During the boom years of early Spokane, colleges and academic institutions began to pop up around the city. Spokane University was among the first universities in Spokane and the first in the valley, but it would not survive for long.
Founded in 1913 by B. E. Utz, the four-year liberal arts college was originally intended to train ministers for Christian churches throughout Washington State. In fact, it was briefly referred to as Spokane Bible College, but it was non-sectarian and its liberal and fine arts programs thrived for some two decades. The university would educate hundreds of students, including one the leading figures in abstract expressionist painting, Clyfford Still, who graduated in 1933.
However, Spokane University did not survive past its twentieth year. Like the rest of America, The Great Depression took its toll on Spokane as well. According to one of the universities professors at the time, the university "had no endowment and nothing to fall back on." Thus, in 1933, Spokane University officially closed, but it was not entirely lost. In the following years, the facilities were moved to Spokane's South Hill and merged into the newly formed Spokane Junior College.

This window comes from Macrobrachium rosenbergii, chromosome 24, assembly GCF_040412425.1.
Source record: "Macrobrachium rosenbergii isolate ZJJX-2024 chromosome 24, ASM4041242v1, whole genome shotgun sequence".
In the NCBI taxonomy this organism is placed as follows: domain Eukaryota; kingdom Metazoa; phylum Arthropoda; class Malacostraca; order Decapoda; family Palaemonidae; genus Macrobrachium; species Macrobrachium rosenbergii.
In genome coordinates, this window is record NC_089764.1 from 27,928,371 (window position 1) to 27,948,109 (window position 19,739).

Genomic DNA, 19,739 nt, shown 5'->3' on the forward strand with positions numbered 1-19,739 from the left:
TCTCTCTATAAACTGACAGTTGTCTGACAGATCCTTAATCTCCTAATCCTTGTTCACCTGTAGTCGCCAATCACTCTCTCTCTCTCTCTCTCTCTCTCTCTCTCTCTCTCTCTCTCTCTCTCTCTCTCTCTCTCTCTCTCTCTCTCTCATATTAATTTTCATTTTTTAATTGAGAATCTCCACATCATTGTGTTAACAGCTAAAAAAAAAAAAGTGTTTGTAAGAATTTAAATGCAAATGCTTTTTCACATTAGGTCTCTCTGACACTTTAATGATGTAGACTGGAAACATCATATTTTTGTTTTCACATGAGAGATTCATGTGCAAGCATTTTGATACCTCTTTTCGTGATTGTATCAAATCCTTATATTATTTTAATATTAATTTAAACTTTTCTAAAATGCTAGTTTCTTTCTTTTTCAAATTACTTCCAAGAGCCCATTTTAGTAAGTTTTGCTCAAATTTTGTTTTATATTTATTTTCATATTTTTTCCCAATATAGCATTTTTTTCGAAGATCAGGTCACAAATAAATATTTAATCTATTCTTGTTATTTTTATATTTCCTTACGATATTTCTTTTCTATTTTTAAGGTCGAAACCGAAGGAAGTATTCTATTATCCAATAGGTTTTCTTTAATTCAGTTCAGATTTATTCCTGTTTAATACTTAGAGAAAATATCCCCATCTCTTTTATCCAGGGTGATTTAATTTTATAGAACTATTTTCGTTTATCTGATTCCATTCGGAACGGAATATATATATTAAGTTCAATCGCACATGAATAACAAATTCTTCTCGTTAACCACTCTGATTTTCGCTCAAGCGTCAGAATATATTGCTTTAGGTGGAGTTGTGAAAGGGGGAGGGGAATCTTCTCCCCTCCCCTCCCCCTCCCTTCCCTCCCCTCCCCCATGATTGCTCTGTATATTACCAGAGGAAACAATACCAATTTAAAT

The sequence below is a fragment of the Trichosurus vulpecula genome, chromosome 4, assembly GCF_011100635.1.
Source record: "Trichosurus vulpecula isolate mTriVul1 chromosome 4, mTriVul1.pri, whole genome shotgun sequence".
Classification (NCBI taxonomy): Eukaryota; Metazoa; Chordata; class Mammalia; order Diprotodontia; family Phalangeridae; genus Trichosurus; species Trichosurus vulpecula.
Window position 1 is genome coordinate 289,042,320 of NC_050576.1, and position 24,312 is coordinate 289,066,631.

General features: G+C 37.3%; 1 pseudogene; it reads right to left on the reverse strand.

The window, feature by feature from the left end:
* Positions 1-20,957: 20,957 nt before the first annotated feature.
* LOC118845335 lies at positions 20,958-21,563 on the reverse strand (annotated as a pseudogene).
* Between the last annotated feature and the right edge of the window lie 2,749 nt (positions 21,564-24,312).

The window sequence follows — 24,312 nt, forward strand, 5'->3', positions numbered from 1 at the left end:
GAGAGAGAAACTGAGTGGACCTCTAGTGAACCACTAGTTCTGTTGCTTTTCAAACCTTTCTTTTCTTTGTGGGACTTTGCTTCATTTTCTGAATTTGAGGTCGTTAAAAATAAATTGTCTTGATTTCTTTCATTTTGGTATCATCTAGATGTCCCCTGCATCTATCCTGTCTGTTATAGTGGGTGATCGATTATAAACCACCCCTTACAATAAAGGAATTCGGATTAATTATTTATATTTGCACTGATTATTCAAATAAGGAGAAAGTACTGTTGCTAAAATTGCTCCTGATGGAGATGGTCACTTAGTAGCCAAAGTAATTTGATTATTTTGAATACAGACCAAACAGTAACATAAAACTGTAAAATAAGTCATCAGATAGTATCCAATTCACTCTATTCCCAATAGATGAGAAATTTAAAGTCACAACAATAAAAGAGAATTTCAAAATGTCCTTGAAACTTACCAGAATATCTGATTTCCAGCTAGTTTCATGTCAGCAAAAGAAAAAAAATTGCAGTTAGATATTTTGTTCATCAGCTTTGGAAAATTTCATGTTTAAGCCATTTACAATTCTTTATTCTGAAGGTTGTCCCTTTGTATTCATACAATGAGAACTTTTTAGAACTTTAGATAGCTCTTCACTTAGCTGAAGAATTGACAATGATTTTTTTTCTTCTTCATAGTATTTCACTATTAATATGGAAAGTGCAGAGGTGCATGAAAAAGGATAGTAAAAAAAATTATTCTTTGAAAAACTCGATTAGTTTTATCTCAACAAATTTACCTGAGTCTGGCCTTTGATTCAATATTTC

While the institution was all but disassembled and moved, the University continued to influence its prior home in the Valley. Roads in the area still bear names brought about by the school such as University Road and others. The former campus which stands on Ninth and Herald Streets served as University High School from 1960 until 2002, when it moved to a new location.